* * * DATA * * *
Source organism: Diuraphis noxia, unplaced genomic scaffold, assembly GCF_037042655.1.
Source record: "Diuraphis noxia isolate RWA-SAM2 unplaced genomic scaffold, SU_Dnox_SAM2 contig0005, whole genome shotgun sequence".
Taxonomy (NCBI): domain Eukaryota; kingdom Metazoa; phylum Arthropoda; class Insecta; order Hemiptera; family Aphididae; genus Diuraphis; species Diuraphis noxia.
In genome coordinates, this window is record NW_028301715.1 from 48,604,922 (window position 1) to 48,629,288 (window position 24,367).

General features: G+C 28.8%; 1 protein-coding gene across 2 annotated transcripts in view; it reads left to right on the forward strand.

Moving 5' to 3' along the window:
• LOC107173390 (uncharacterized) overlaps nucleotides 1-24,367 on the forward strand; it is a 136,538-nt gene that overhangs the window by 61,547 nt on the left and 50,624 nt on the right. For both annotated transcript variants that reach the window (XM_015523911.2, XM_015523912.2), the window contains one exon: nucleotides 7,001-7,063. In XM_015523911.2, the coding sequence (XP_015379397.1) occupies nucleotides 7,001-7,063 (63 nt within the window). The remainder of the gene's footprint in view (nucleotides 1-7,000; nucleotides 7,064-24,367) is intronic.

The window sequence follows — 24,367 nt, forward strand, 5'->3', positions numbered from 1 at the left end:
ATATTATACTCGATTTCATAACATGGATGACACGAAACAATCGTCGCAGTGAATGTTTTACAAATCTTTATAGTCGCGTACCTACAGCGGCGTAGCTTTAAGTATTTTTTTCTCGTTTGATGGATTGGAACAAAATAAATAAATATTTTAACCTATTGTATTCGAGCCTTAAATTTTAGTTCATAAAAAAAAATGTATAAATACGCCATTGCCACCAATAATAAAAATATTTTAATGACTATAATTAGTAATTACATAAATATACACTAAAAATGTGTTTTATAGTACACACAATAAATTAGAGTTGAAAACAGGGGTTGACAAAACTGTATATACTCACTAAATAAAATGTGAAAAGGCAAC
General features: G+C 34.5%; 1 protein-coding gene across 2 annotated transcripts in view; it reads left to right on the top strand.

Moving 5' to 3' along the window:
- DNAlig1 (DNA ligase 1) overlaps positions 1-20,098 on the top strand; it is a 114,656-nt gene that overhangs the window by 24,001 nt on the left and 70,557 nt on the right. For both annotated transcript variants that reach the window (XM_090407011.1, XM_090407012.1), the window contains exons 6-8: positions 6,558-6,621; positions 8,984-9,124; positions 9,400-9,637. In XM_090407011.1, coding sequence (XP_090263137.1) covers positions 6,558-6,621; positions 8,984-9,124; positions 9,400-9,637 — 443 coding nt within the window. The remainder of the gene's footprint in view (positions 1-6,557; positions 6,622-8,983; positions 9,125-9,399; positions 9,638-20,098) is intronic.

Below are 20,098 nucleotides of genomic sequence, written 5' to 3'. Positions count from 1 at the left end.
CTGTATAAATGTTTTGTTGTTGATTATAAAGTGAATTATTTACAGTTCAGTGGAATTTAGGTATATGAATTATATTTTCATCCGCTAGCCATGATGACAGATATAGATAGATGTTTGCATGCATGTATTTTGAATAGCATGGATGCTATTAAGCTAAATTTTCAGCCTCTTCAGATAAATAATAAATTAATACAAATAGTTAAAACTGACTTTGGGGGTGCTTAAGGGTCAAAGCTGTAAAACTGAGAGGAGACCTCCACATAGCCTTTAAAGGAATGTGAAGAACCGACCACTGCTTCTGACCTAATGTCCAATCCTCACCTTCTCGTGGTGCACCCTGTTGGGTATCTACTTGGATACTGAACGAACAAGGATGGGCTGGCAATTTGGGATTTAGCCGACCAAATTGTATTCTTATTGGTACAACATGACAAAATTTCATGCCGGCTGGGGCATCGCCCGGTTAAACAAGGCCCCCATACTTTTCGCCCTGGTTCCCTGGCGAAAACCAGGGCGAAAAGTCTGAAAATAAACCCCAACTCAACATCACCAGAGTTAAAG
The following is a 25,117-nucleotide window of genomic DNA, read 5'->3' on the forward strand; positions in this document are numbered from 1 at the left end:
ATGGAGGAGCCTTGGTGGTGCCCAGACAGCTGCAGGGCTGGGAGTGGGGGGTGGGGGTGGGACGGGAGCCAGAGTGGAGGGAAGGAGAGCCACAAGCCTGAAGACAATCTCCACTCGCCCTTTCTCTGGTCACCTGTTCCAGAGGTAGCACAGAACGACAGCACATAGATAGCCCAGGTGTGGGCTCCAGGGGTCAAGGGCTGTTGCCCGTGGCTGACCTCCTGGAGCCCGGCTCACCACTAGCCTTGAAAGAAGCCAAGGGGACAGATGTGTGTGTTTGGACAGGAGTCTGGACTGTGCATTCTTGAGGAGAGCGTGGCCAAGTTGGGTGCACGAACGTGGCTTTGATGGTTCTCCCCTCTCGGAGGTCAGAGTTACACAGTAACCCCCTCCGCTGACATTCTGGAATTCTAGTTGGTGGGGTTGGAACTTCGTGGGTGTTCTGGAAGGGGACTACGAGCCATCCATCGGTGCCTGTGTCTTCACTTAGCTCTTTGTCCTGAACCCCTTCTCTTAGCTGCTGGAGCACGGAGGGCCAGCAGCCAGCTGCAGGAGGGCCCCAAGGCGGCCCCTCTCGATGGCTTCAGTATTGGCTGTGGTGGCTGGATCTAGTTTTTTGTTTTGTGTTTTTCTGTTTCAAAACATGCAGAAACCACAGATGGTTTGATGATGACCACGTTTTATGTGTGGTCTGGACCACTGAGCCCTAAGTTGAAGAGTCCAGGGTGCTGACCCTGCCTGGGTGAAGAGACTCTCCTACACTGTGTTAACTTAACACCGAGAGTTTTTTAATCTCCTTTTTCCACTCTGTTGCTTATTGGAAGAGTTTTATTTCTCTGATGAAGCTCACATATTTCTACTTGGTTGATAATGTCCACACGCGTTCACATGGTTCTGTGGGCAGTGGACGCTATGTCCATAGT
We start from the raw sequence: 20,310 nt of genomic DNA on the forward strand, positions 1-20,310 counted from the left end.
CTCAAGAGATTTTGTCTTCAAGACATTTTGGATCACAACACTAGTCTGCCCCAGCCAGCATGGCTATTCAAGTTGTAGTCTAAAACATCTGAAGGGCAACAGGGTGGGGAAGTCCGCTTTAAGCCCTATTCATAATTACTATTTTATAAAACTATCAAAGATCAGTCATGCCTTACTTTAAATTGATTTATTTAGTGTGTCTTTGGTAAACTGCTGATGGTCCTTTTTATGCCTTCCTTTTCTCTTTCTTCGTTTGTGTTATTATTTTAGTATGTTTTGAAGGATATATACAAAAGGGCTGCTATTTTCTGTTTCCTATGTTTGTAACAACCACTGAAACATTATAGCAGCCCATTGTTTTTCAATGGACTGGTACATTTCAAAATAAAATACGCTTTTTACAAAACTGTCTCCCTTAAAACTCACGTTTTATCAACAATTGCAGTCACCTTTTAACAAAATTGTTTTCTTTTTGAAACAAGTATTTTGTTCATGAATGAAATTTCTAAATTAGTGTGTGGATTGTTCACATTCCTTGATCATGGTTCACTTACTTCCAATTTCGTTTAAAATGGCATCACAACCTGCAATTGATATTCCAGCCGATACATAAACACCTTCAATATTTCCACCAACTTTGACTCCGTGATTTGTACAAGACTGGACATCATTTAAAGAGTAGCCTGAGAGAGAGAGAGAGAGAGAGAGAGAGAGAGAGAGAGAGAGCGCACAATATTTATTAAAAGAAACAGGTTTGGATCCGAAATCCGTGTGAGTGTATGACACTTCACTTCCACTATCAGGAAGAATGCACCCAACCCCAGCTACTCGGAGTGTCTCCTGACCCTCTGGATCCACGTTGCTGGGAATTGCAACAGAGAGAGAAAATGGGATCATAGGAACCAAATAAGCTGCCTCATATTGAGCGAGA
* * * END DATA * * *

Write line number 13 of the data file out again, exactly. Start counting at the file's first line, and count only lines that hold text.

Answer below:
Below are 20,098 nucleotides of genomic sequence, written 5' to 3'. Positions count from 1 at the left end.